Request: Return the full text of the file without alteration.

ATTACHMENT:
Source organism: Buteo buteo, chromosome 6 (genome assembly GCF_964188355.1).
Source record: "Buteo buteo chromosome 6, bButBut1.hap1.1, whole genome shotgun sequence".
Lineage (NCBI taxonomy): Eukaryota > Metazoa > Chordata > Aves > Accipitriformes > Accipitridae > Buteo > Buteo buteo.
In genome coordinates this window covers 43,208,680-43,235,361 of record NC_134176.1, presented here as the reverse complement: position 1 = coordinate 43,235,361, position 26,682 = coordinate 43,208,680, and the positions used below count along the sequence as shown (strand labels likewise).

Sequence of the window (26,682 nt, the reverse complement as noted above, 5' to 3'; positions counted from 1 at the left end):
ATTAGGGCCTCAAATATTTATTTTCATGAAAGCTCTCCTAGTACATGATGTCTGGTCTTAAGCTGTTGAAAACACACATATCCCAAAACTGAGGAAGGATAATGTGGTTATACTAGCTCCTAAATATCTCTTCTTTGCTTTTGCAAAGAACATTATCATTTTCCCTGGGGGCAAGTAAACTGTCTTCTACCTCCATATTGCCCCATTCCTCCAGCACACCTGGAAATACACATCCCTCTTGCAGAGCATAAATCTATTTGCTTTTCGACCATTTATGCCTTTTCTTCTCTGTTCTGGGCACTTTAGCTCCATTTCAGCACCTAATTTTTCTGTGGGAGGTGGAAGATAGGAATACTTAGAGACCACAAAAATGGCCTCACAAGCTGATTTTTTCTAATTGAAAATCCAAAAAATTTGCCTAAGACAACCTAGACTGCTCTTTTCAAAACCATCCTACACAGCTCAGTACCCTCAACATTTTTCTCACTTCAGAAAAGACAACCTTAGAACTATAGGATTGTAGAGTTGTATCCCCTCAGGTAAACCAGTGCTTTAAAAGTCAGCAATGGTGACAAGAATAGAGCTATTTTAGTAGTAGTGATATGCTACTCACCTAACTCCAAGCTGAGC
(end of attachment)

Source organism: Buteo buteo, chromosome 6 (genome assembly GCF_964188355.1).
Source record: "Buteo buteo chromosome 6, bButBut1.hap1.1, whole genome shotgun sequence".
Lineage (NCBI taxonomy): Eukaryota > Metazoa > Chordata > Aves > Accipitriformes > Accipitridae > Buteo > Buteo buteo.
In genome coordinates this window covers 43,208,680-43,235,361 of record NC_134176.1, presented here as the reverse complement: position 1 = coordinate 43,235,361, position 26,682 = coordinate 43,208,680, and the positions used below count along the sequence as shown (strand labels likewise).

Sequence of the window (26,682 nt, the reverse complement as noted above, 5' to 3'; positions counted from 1 at the left end):
ATTAGGGCCTCAAATATTTATTTTCATGAAAGCTCTCCTAGTACATGATGTCTGGTCTTAAGCTGTTGAAAACACACATATCCCAAAACTGAGGAAGGATAATGTGGTTATACTAGCTCCTAAATATCTCTTCTTTGCTTTTGCAAAGAACATTATCATTTTCCCTGGGGGCAAGTAAACTGTCTTCTACCTCCATATTGCCCCATTCCTCCAGCACACCTGGAAATACACATCCCTCTTGCAGAGCATAAATCTATTTGCTTTTCGACCATTTATGCCTTTTCTTCTCTGTTCTGGGCACTTTAGCTCCATTTCAGCACCTAATTTTTCTGTGGGAGGTGGAAGATAGGAATACTTAGAGACCACAAAAATGGCCTCACAAGCTGATTTTTTCTAATTGAAAATCCAAAAAATTTGCCTAAGACAACCTAGACTGCTCTTTTCAAAACCATCCTACACAGCTCAGTACCCTCAACATTTTTCTCACTTCAGAAAAGACAACCTTAGAACTATAGGATTGTAGAGTTGTATCCCCTCAGGTAAACCAGTGCTTTAAAAGTCAGCAATGGTGACAAGAATAGAGCTATTTTAGTAGTAGTGATATGCTACTCACCTAACTCCAAGCTGAGC